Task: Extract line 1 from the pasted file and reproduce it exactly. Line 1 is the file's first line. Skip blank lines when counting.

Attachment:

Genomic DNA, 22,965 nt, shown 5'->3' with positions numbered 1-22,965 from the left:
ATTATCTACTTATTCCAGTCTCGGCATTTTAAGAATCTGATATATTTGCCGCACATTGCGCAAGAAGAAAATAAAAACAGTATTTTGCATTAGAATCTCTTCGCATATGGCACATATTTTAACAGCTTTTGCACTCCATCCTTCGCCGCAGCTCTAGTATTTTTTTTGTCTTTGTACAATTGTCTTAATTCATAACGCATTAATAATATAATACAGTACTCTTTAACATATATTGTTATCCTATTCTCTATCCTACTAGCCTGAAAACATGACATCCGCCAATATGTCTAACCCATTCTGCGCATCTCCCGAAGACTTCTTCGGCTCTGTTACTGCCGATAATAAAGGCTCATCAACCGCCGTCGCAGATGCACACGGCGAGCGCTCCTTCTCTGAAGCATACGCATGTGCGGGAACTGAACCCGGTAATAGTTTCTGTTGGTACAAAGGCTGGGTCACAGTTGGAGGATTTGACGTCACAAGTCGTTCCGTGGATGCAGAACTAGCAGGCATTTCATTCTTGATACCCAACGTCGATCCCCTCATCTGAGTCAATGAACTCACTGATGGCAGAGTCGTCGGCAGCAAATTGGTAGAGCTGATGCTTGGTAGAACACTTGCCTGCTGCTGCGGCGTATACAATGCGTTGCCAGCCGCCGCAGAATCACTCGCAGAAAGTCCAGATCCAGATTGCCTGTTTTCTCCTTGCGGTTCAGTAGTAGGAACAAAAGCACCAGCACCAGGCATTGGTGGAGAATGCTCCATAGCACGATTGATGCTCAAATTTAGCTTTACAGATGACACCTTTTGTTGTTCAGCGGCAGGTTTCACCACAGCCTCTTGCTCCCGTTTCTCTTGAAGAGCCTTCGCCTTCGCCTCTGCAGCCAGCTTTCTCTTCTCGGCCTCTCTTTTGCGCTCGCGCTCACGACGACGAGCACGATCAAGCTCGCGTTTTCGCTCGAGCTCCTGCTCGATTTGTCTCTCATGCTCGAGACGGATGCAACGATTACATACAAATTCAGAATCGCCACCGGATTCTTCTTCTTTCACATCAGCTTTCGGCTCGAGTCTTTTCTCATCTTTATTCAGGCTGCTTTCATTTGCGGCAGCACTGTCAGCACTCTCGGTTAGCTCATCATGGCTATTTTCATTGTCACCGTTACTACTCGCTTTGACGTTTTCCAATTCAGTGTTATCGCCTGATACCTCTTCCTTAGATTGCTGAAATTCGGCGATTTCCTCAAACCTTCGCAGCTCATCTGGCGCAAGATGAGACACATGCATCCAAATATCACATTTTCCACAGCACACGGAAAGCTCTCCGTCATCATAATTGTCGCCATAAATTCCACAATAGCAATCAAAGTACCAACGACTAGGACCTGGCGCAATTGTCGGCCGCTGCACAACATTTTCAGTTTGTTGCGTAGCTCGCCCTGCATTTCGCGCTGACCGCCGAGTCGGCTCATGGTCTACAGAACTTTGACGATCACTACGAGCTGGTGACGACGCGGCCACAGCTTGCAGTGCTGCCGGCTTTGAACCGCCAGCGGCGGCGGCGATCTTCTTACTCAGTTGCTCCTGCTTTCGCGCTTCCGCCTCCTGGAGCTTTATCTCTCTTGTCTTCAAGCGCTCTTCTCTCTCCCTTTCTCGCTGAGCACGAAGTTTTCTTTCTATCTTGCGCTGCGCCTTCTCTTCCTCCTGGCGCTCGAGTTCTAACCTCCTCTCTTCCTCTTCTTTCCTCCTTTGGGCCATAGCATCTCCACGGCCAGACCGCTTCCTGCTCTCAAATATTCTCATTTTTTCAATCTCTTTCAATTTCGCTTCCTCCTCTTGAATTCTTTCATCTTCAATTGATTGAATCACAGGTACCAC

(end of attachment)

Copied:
Genomic DNA, 22,965 nt, shown 5'->3' with positions numbered 1-22,965 from the left: